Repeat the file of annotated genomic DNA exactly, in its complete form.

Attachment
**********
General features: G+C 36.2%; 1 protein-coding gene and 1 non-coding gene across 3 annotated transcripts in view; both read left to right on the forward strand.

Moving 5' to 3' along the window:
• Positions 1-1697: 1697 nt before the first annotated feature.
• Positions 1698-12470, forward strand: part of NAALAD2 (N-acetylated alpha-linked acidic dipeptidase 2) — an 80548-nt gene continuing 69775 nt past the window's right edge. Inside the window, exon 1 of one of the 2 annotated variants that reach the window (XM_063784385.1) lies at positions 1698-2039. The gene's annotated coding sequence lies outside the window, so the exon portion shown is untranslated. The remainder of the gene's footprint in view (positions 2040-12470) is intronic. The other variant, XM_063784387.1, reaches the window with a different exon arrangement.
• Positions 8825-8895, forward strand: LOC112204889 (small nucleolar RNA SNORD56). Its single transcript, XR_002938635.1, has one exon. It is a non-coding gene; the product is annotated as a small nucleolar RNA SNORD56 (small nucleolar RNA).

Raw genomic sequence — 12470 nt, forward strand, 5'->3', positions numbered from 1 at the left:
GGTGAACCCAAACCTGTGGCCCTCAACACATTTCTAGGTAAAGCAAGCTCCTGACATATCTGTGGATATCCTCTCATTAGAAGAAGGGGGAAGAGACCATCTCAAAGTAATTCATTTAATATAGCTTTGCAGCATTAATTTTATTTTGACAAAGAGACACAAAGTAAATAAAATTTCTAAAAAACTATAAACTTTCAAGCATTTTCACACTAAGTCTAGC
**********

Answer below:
General features: G+C 36.2%; 1 protein-coding gene and 1 non-coding gene across 3 annotated transcripts in view; both read left to right on the forward strand.

Moving 5' to 3' along the window:
• Positions 1-1697: 1697 nt before the first annotated feature.
• Positions 1698-12470, forward strand: part of NAALAD2 (N-acetylated alpha-linked acidic dipeptidase 2) — an 80548-nt gene continuing 69775 nt past the window's right edge. Inside the window, exon 1 of one of the 2 annotated variants that reach the window (XM_063784385.1) lies at positions 1698-2039. The gene's annotated coding sequence lies outside the window, so the exon portion shown is untranslated. The remainder of the gene's footprint in view (positions 2040-12470) is intronic. The other variant, XM_063784387.1, reaches the window with a different exon arrangement.
• Positions 8825-8895, forward strand: LOC112204889 (small nucleolar RNA SNORD56). Its single transcript, XR_002938635.1, has one exon. It is a non-coding gene; the product is annotated as a small nucleolar RNA SNORD56 (small nucleolar RNA).

Raw genomic sequence — 12470 nt, forward strand, 5'->3', positions numbered from 1 at the left:
GGTGAACCCAAACCTGTGGCCCTCAACACATTTCTAGGTAAAGCAAGCTCCTGACATATCTGTGGATATCCTCTCATTAGAAGAAGGGGGAAGAGACCATCTCAAAGTAATTCATTTAATATAGCTTTGCAGCATTAATTTTATTTTGACAAAGAGACACAAAGTAAATAAAATTTCTAAAAAACTATAAACTTTCAAGCATTTTCACACTAAGTCTAGC